This conference is made possible with the generous support of the Warwick Philosophy Department and the Humanities Research Centre.

Undergrad Philosophy Conference, Sheffield

Sheffield Undergraduate Philosophy Conference:

The Spring 2018 edition of PhilonoUS, the University of Sheffield’s Undergraduate Journal of Philosophy and the annual Sheffield Undergraduate Philosophy conference are now accepting submissions. This year PhilonoUS: The Sheffield Undergraduate Journal of Philosophy and the Sheffield Undergraduate Philosophy Conference are teaming up so that authors need only submit once and will be considered for both the conference and journal unless they indicate otherwise within their email submission.

We welcome students from all philosophy departments, and we welcome submissions from students at all levels of study. The conference and journal are open to and aimed at all philosophy undergraduates, so please don’t think that only final year students are experienced enough to give a talk or submit a paper, that really isn’t the case.

The conference will take place on the 24th and 25th of March 2018 in the Humanities Research Institute at the University of Sheffield’s main campus. Papers should be no more than 6000 words in length, but can relate to any area of Philosophy. The deadline for submissions is Friday 9th February 2018 at 5pm (GMT), and submissions should be sent to . No identifying information should be present within the paper, but the body of your email should contain your name, contact email, University of study and year of study. If your paper is under review elsewhere, we cannot consider you for the journal, but we would still love to consider you for the conference. Authors will be notified of decisions at least four weeks prior to the conference.

If your paper is selected for the conference you will be asked to give a talk and this can either be a shorter talk of 15-20 minutes or a longer one of 30 minutes. Please, let us know your preference when submitting your paper/abstract. The talk will be followed by approximately 15 minutes of questions, which will be an opportunity to explore your ideas further. Don’t be put off by the length of time you will be asked to speak – it really isn’t as daunting as it sounds and the event will be a friendly, encouraging and collaborative environment.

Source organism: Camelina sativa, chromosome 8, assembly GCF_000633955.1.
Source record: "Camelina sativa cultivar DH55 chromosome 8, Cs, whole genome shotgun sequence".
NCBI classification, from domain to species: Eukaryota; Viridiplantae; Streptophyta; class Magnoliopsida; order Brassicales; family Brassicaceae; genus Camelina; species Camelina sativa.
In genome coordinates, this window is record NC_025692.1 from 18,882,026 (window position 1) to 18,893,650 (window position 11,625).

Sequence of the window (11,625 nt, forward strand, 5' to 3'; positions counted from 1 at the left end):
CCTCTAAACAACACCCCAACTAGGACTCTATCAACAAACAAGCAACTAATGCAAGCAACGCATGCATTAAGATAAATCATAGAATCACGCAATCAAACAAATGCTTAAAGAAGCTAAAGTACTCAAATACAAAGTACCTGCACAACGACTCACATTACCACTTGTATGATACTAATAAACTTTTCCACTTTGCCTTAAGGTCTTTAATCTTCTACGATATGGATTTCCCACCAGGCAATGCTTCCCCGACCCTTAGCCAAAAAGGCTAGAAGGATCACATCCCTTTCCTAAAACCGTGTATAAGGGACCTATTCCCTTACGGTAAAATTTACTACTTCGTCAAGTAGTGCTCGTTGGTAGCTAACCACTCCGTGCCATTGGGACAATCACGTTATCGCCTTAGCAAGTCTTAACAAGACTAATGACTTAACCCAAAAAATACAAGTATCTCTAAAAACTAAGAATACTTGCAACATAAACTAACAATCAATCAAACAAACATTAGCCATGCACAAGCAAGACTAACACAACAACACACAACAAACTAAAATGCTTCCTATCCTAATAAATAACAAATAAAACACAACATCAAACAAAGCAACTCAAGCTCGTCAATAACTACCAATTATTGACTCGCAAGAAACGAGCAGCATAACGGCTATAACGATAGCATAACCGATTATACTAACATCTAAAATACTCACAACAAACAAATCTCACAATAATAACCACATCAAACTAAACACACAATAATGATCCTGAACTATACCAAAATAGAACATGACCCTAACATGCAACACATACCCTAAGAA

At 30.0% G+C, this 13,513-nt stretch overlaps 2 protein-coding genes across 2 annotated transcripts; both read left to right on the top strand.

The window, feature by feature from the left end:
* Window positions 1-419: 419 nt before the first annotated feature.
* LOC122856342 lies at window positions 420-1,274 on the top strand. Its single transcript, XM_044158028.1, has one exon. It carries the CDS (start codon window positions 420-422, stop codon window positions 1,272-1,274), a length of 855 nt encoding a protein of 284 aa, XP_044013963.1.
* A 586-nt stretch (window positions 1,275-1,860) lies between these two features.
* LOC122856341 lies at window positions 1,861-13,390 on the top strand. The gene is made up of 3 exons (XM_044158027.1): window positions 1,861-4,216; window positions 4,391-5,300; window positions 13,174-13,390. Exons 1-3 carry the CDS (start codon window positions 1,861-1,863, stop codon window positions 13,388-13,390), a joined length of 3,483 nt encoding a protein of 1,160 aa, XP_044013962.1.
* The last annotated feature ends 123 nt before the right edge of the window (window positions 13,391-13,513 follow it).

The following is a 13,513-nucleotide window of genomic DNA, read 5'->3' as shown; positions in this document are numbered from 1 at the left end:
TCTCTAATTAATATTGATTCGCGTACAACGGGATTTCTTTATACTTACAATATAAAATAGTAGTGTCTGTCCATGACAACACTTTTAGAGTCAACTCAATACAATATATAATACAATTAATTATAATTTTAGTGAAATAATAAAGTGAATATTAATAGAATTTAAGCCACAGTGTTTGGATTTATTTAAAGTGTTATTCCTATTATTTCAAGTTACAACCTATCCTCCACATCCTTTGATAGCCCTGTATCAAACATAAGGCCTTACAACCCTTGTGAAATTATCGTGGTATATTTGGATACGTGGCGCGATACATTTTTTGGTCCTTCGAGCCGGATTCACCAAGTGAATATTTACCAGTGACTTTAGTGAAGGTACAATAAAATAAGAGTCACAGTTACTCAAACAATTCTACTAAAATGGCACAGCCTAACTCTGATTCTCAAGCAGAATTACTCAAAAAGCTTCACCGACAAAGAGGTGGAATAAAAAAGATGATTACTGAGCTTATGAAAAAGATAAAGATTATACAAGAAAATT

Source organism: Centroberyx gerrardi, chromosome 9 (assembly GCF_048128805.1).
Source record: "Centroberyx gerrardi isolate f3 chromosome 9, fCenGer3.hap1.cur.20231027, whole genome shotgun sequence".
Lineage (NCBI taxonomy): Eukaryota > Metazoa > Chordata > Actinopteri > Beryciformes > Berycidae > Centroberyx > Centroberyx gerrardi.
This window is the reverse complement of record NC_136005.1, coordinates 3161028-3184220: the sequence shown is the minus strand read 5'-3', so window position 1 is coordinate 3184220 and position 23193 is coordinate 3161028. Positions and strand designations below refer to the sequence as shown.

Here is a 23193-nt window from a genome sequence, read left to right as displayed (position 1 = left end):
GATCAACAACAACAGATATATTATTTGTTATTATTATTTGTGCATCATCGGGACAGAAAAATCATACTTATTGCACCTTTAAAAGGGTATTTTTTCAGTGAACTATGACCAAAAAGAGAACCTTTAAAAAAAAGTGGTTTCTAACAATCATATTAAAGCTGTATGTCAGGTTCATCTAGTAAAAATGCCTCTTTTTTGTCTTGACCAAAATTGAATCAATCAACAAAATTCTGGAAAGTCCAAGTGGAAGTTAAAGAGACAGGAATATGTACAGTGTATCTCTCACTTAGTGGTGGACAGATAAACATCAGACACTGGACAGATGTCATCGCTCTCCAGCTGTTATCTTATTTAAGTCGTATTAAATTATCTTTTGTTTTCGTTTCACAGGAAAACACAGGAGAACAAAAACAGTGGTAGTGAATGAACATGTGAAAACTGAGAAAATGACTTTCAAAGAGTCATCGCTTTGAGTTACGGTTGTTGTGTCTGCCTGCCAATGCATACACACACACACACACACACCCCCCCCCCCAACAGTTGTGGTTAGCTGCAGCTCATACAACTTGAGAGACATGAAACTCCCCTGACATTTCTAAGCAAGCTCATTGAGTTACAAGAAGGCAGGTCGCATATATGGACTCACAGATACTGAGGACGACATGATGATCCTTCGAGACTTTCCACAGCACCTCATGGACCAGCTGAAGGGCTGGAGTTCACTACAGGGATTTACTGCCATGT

All further details regarding submissions, publication and purchasing a copy of the journal can be found on our website at

Should you require any further information please feel free to contact us at the above email address.

Many Thanks,

The Sheffield Undergraduate Philosophy Conference Organisers & PhilonoUS Editors-in-chief

Graduate Conference – Dublin – Dialogue

Dublin Graduate Philosophy Conference 2018

‘Dialogues in Philosophy’

Trinity College Dublin/ University College Dublin

4-5th May 2018

Deadline for abstracts: 9th February 2018

Keynote Speaker: Michela Massimi (University of Edinburgh)

Most of philosophy, whether historical or contemporary, can be seen to be dialogical; very rarely is philosophical enquiry carried out in isolation. Sometimes this is explicit, when a philosopher is motivated to produce a direct response to an argument, idea or position. In some cases, thinkers might respond to an established tradition. In other cases, it may be an as yet under-developed position that either needs encouraging or else might be seen to be problematic. Furthermore, the dialogue form is popular throughout the history of philosophy, reflecting the sense that philosophers’ arguments are best understood when it is clear what they are arguing against.

For this year’s Dublin Graduate Philosophy Conference, we are looking for papers that address the theme, broadly construed, of ‘Dialogues in Philosophy’. Abstracts might address explicit dialogues between contemporary thinkers, historical figures, or both. They might include different contributions to the state of historical or current debates in Philosophy (e.g. philosophy of mind, philosophy of language, continental philosophy etc.). However, we would be equally interested in less explicit dialogues and debates. Issues to be considered might include (but are by no means limited to):

•    The extent to which philosophy ought to be dialogical (questions concerning different methodologies in philosophy are of direct relevance).

•    The most influential dialogues in both the history of philosophy and contemporary philosophy.

•    The merits/ flaws of the dialogue form (e.g. Plato, Hume) in philosophy.

•    Any potential restraints or restrictions that might come from seeing philosophy as dialogical.

We do not wish the conference theme to be restrictive, and are open to various approaches to the issue. We would welcome abstracts of 250 words max. from graduate/postgraduate students in any institution. The deadline for abstract submissions is 9th February 2018, and we will notify successful applicants by the end of February.

Abstracts and queries should be sent to either Peter West ( or Rana Bizri (